Desertion is the act of abandoning or withdrawing support from an entity to which one has given an oath, or has claimed to owe allegiance, responsibility or loyalty.

In a military unit, desertion is the act of leaving the a unit. In some cases, the permanent or temporary nature of their leave, as defined by "intent" bears relevance on their distinction and further judgement as a deserter. Desertion is generally considered a serious crime, particularly during wartime, but punishments can vary widely; from execution to a simple discharge from duty.

In the United States, military personnel become AWOL (Absent WithOut Leave) when they are absent from their post without a valid pass or leave. Such people are dropped from their unit rolls after 30 days and listed as deserters. However, as a matter of U.S. military law, desertion is not measured by time away from the unit, but rather:

  • by leaving or remaining absent from their unit, organization, or place of duty, where there has been a determined intent to not return;
    • if that intent is determined to be to avoid hazardous duty or shirk important responsibility;
  • if they enlist or accept an appointment in the same or another branch of service without disclosing the fact that they have not been properly separated from current service; or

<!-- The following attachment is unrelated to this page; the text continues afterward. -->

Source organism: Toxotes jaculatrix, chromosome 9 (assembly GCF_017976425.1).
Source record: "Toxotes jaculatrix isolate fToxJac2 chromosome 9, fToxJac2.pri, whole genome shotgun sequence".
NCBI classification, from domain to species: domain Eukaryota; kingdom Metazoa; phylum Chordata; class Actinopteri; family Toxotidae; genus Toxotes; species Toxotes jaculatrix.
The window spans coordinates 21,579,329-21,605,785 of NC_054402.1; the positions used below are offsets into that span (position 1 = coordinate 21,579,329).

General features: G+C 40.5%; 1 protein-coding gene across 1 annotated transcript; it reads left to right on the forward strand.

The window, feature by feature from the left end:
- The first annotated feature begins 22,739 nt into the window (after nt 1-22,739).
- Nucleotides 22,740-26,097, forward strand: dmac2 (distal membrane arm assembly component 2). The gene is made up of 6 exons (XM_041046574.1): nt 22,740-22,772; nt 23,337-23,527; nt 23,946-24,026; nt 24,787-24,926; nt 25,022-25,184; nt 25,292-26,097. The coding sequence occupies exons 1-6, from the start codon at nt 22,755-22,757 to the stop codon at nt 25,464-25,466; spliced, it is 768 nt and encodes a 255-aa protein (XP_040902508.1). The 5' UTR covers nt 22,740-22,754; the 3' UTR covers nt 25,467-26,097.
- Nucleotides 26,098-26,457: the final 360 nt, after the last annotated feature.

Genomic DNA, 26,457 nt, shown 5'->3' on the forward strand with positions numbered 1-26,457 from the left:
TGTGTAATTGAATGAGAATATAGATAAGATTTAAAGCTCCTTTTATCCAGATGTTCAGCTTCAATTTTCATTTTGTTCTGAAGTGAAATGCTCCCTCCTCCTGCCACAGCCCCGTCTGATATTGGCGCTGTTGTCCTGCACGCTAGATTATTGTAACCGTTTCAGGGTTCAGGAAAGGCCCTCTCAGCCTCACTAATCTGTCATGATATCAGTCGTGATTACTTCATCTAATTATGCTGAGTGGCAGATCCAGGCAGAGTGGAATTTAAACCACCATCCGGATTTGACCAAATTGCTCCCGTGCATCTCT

• if they enter a foreign armed force not as authorized by the United States.

People who are away for more than 30 days but return voluntarily or indicate a credible intent to return may still be considered AWOL, while those who are away for fewer than 30 days but can credibly be shown to have no intent to return (as by joining the armed forces of another country) may nevertheless be tried for desertion.

In the United States, before the Civil War, deserters from the Army were flogged, while after 1861 tattos or branding were adopted to. The maximum U.S. penalty for desertion in wartime remains death, although this punishment was last applied to Eddie Slovik in 1945.

Iraq War

According to the Pentagon over 5,500 United States military personnel deserted in 2003–2004, following the Iraq invasion and occupation. [1] ( It has been alleged that the numbers of deserters is statistically high, and that this represents a rise in dissentership among Iraq troops.

Because the US Army no longer uses the draft, it has been forced to meet its directed orders by various methods, including stop-loss orders (recycled enlistment), wider use of Army reserve personnel. In March, 2005 the maximum age for Army reserve enlistment was raised from 34 to 39.

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